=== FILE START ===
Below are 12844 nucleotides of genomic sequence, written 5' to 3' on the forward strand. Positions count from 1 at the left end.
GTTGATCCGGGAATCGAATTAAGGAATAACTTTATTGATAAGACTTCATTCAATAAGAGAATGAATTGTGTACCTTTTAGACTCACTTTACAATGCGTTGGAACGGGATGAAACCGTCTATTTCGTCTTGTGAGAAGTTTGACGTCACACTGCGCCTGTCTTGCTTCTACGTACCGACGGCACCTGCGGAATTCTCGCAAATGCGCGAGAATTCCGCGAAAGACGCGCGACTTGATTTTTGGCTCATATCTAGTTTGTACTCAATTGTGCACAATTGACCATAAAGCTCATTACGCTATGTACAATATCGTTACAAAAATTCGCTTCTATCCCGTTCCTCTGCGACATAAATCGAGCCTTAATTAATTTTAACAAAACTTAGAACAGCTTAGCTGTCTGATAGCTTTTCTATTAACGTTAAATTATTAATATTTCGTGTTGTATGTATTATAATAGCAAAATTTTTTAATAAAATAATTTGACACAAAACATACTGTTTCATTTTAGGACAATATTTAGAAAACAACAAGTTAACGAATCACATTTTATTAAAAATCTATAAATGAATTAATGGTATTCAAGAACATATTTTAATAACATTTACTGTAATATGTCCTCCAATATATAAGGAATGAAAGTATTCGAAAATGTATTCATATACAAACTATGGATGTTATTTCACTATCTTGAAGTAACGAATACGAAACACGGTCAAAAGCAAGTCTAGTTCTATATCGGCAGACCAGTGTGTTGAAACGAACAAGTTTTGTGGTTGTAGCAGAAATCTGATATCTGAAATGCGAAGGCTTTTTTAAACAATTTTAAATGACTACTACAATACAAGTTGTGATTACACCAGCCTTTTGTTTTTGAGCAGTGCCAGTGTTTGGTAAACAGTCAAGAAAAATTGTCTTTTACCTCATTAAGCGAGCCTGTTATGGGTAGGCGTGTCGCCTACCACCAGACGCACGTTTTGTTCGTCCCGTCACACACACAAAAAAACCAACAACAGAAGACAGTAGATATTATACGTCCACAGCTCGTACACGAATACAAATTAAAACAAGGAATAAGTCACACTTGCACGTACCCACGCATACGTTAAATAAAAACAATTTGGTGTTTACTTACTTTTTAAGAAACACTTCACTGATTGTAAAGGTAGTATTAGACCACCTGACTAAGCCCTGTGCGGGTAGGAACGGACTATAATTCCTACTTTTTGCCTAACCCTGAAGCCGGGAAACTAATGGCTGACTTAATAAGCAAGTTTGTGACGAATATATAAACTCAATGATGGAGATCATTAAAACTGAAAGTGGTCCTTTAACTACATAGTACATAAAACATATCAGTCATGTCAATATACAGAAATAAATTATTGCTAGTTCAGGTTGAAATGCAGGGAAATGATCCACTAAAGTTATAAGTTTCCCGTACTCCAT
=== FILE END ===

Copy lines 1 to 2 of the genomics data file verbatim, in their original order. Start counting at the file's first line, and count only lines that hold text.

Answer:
Below are 12844 nucleotides of genomic sequence, written 5' to 3' on the forward strand. Positions count from 1 at the left end.
GTTGATCCGGGAATCGAATTAAGGAATAACTTTATTGATAAGACTTCATTCAATAAGAGAATGAATTGTGTACCTTTTAGACTCACTTTACAATGCGTTGGAACGGGATGAAACCGTCTATTTCGTCTTGTGAGAAGTTTGACGTCACACTGCGCCTGTCTTGCTTCTACGTACCGACGGCACCTGCGGAATTCTCGCAAATGCGCGAGAATTCCGCGAAAGACGCGCGACTTGATTTTTGGCTCATATCTAGTTTGTACTCAATTGTGCACAATTGACCATAAAGCTCATTACGCTATGTACAATATCGTTACAAAAATTCGCTTCTATCCCGTTCCTCTGCGACATAAATCGAGCCTTAATTAATTTTAACAAAACTTAGAACAGCTTAGCTGTCTGATAGCTTTTCTATTAACGTTAAATTATTAATATTTCGTGTTGTATGTATTATAATAGCAAAATTTTTTAATAAAATAATTTGACACAAAACATACTGTTTCATTTTAGGACAATATTTAGAAAACAACAAGTTAACGAATCACATTTTATTAAAAATCTATAAATGAATTAATGGTATTCAAGAACATATTTTAATAACATTTACTGTAATATGTCCTCCAATATATAAGGAATGAAAGTATTCGAAAATGTATTCATATACAAACTATGGATGTTATTTCACTATCTTGAAGTAACGAATACGAAACACGGTCAAAAGCAAGTCTAGTTCTATATCGGCAGACCAGTGTGTTGAAACGAACAAGTTTTGTGGTTGTAGCAGAAATCTGATATCTGAAATGCGAAGGCTTTTTTAAACAATTTTAAATGACTACTACAATACAAGTTGTGATTACACCAGCCTTTTGTTTTTGAGCAGTGCCAGTGTTTGGTAAACAGTCAAGAAAAATTGTCTTTTACCTCATTAAGCGAGCCTGTTATGGGTAGGCGTGTCGCCTACCACCAGACGCACGTTTTGTTCGTCCCGTCACACACACAAAAAAACCAACAACAGAAGACAGTAGATATTATACGTCCACAGCTCGTACACGAATACAAATTAAAACAAGGAATAAGTCACACTTGCACGTACCCACGCATACGTTAAATAAAAACAATTTGGTGTTTACTTACTTTTTAAGAAACACTTCACTGATTGTAAAGGTAGTATTAGACCACCTGACTAAGCCCTGTGCGGGTAGGAACGGACTATAATTCCTACTTTTTGCCTAACCCTGAAGCCGGGAAACTAATGGCTGACTTAATAAGCAAGTTTGTGACGAATATATAAACTCAATGATGGAGATCATTAAAACTGAAAGTGGTCCTTTAACTACATAGTACATAAAACATATCAGTCATGTCAATATACAGAAATAAATTATTGCTAGTTCAGGTTGAAATGCAGGGAAATGATCCACTAAAGTTATAAGTTTCCCGTACTCCAT